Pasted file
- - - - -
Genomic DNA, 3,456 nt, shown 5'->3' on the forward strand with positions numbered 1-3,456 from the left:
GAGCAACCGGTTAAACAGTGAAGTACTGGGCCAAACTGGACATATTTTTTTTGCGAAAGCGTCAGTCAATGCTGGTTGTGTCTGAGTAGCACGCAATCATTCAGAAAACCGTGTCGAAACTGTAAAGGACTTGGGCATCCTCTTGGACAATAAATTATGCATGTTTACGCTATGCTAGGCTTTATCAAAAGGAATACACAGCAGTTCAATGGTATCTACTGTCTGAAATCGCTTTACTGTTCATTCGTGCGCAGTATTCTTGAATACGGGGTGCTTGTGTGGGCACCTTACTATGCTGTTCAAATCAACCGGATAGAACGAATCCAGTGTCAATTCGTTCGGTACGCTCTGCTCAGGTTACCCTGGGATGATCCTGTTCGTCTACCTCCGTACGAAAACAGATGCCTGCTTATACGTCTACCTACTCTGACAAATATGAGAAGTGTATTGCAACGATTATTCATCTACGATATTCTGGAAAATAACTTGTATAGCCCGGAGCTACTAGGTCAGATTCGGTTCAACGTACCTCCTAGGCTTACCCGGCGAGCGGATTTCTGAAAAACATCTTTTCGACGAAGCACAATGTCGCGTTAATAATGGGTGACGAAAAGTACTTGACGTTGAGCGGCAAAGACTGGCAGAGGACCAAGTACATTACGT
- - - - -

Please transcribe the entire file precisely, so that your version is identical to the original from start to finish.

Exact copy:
Genomic DNA, 3,456 nt, shown 5'->3' on the forward strand with positions numbered 1-3,456 from the left:
GAGCAACCGGTTAAACAGTGAAGTACTGGGCCAAACTGGACATATTTTTTTTGCGAAAGCGTCAGTCAATGCTGGTTGTGTCTGAGTAGCACGCAATCATTCAGAAAACCGTGTCGAAACTGTAAAGGACTTGGGCATCCTCTTGGACAATAAATTATGCATGTTTACGCTATGCTAGGCTTTATCAAAAGGAATACACAGCAGTTCAATGGTATCTACTGTCTGAAATCGCTTTACTGTTCATTCGTGCGCAGTATTCTTGAATACGGGGTGCTTGTGTGGGCACCTTACTATGCTGTTCAAATCAACCGGATAGAACGAATCCAGTGTCAATTCGTTCGGTACGCTCTGCTCAGGTTACCCTGGGATGATCCTGTTCGTCTACCTCCGTACGAAAACAGATGCCTGCTTATACGTCTACCTACTCTGACAAATATGAGAAGTGTATTGCAACGATTATTCATCTACGATATTCTGGAAAATAACTTGTATAGCCCGGAGCTACTAGGTCAGATTCGGTTCAACGTACCTCCTAGGCTTACCCGGCGAGCGGATTTCTGAAAAACATCTTTTCGACGAAGCACAATGTCGCGTTAATAATGGGTGACGAAAAGTACTTGACGTTGAGCGGCAAAGACTGGCAGAGGACCAAGTACATTACGT